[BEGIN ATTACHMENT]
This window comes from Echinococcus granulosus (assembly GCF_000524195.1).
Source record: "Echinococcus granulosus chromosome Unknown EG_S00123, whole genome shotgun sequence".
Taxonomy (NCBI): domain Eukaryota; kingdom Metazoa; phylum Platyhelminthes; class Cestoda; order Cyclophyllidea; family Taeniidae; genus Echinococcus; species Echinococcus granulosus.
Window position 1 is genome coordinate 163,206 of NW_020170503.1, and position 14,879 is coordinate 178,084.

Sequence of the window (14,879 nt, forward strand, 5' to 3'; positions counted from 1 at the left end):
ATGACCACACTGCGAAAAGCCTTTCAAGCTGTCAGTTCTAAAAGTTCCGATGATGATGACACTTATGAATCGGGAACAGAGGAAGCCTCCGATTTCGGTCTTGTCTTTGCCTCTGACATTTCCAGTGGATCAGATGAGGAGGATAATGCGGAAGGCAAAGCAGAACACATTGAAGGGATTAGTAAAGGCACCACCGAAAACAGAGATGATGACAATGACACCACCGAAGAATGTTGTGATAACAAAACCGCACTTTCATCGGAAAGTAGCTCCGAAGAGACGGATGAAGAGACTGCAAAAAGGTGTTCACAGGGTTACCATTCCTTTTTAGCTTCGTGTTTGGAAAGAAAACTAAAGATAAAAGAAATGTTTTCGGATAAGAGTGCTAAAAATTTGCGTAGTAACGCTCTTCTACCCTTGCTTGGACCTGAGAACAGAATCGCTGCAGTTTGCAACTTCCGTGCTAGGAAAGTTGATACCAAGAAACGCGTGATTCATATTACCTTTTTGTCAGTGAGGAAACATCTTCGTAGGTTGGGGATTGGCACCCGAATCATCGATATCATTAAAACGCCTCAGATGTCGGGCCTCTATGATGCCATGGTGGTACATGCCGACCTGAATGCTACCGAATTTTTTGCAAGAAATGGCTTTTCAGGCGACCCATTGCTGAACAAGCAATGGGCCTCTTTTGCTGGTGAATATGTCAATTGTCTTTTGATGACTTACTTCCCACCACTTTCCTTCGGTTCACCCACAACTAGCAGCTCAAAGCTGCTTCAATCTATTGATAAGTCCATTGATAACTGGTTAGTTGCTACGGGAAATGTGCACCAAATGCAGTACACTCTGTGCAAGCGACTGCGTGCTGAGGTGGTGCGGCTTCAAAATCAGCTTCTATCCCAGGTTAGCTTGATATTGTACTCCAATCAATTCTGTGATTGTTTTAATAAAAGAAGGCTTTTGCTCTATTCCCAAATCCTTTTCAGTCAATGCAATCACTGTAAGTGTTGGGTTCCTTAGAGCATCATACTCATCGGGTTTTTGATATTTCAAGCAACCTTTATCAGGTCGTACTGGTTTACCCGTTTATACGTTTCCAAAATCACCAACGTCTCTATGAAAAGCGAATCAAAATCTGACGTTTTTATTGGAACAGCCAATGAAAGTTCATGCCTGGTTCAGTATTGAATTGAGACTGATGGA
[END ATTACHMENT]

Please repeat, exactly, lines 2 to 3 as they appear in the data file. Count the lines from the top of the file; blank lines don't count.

Source record: "Echinococcus granulosus chromosome Unknown EG_S00123, whole genome shotgun sequence".
Taxonomy (NCBI): domain Eukaryota; kingdom Metazoa; phylum Platyhelminthes; class Cestoda; order Cyclophyllidea; family Taeniidae; genus Echinococcus; species Echinococcus granulosus.